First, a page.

She was really young at this time and some of her peers would have been under pressure to persue or voluntarily following more money making educations and careers e.g. finance, law, medicine. I read her luck as finally finding a place she felt at home, not being pulled into this pressure or evading it, an older boyfriend, who while offering her perhaps some financial buffering, emotionally supported her decision to follow her passion and having few responsibilities as is appropriate for her age. Many art students live on buttons and do just fine.
Interesting how a single paragraph can be interpreted so differently by people.
I agree with Allie and MissM, the key point being made is that when the media highlights a woman’s career success (and this can be in any endeavor – business, the arts, politics, sciences, etc.) what is often left out is the level of help she had, or did not have, behind the scenes.
Even when the details are available, they are ignored as an element to her success. Women who are “less successful” are made to feel that they have somehow failed to achieve their full potential, without any consideration whatsoever about the differences in their own circumstances.
The fact is that life circumstances and luck are a key elements in success, not just “raw talent.” I have a friend who is intellectually brilliant but who instead of going to college married at 18 a man who went on to become a very successful entrepreneur. He never asked her to work, told her it was “optional.” She used her time at home to become a first-class Martha Stewart homemaker, to learn several foreign languages, and become an expert in a particular area of philosophy where she has written two books. She also sews and is a gourmet cook. She is one of the most cerebral and accomplished women I know (despite the lack of college degree)). She did all this while I was working my way through school and working non-glamorous jobs.
Nancy Pelosi is another example. She is held up as being pioneering, yet she was already the wife of a wealthy businessman when she entered politics. Other “very successful” women had fathers who nurtured them with attention and high academic expectations and who paid for their college education and graduate school.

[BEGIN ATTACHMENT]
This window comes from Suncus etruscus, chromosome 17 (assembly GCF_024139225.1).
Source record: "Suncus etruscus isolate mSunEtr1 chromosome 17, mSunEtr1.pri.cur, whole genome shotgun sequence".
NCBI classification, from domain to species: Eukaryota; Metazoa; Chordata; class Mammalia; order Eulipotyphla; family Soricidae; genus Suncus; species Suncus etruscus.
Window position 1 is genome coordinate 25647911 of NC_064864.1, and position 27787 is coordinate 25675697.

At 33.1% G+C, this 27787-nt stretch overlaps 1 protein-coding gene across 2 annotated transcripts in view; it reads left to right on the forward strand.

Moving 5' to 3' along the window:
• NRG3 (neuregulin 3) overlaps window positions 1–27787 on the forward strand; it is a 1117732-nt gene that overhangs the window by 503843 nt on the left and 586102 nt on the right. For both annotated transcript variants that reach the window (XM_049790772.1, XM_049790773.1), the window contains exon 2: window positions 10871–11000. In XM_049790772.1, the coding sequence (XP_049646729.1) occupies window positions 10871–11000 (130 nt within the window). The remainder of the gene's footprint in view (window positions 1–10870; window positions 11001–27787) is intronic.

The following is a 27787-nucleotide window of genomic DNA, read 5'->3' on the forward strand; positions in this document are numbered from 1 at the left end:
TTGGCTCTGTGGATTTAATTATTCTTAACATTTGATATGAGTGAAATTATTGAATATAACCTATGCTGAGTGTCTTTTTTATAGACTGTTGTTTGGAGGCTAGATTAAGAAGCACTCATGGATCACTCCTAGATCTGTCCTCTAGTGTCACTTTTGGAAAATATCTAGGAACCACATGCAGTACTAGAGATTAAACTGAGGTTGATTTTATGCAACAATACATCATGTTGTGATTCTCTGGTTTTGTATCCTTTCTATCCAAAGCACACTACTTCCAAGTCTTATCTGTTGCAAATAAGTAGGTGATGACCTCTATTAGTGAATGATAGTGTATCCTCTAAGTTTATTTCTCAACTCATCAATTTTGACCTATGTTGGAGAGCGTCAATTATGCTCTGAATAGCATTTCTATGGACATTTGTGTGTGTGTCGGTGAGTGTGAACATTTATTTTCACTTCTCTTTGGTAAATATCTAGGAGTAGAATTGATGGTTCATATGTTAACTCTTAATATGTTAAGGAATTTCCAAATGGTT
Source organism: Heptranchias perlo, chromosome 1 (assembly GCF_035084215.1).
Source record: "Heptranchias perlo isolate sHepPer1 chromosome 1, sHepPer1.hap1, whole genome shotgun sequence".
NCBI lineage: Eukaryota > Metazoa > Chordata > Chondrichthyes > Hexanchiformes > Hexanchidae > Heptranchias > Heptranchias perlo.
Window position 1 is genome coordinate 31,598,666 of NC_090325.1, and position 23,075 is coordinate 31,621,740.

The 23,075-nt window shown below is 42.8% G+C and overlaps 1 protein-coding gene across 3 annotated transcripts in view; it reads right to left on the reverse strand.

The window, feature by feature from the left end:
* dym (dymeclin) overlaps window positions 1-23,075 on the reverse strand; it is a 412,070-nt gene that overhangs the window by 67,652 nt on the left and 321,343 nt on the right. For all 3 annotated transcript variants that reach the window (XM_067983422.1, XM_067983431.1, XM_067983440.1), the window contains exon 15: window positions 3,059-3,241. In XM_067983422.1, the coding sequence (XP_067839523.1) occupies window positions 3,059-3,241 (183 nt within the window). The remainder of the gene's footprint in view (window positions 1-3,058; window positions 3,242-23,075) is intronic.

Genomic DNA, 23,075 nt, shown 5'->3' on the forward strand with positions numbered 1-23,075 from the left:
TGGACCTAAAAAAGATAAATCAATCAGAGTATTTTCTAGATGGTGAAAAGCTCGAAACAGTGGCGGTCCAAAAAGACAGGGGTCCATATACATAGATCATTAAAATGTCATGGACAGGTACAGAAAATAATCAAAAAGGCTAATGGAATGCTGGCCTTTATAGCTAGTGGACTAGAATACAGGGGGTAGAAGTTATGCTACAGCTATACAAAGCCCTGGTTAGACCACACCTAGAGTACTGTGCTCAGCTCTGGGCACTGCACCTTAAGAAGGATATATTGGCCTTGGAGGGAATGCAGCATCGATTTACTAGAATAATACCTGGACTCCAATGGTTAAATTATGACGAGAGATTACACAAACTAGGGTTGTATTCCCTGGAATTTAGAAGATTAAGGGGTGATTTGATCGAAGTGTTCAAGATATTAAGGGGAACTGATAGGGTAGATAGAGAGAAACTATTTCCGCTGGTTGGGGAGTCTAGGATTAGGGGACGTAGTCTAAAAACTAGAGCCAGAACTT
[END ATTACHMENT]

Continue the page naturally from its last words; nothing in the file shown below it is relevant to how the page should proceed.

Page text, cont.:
I know several women who were “given the option” to go back and work part-time once their children were school. These women were allowed to work for self-fulfillmen and not carry the responsibility of funding a household.
My point being, often the support going on in the background for “successful women” is both financial and emotional. Women who lack both these forms of support have an entirely different mountain to climb. But this is never acknowledged or discussed because of course one of the key axioms of Western life is “If I am more successful than you it’s because I deserve it because I worked harder and am more talent than you.”
I don’t begrudge anyone’s success, but I resent when people who have had a lot of help pretend that they are better than other people when the truth is that in addition to being talented, they themselves were very, very lucky.
Other “very successful” women had fathers who nurtured them with attention and high academic expectations and who paid for their college education and graduate school.
One of the reasons I admire Condoleezza Rice is that when she gives interviews she routinely refers to the support she received from her parents from a very young age (attention, nurturing, piano lessons, ice skating lessons, French lessons, high academic expectations).
By contrast, a lot of accomplished women project an in-your-face “I did this all myself” vibe (even when it is not based on facts), as though to acknowledge reliance on others would reveal a weakness.
I am in total agreement with you on this Autumn. The failure to acknowledge the part support and good fortune play in a person’s success, is a trait that can be quite irritating. There was a time when having some humility and modesty was seen as a good thing, but these days hubris and narcissism seem to be what’s in favour.
Even worse is the flip side of the “If I am more successful than you it’s because I deserve it because I worked harder and am more talent than you” thinking, which is that should a person end up in a situation that is “less” successful, it is purely their fault for being a person of lesser quality, and victim blaming ensues. I understand that it bolsters the the idea that one’s own success is all due to being a superior person, but at the end of the day, victim blaming is merely kicking a person when they are already down. It’s a sad state of affairs when someone needs to make someone else feel bad in order to make themselves feel better.
I don’t mean to diminish es devlin’s talent in any way. And to her huge credit, she did waste her opportunity of perusing her passion.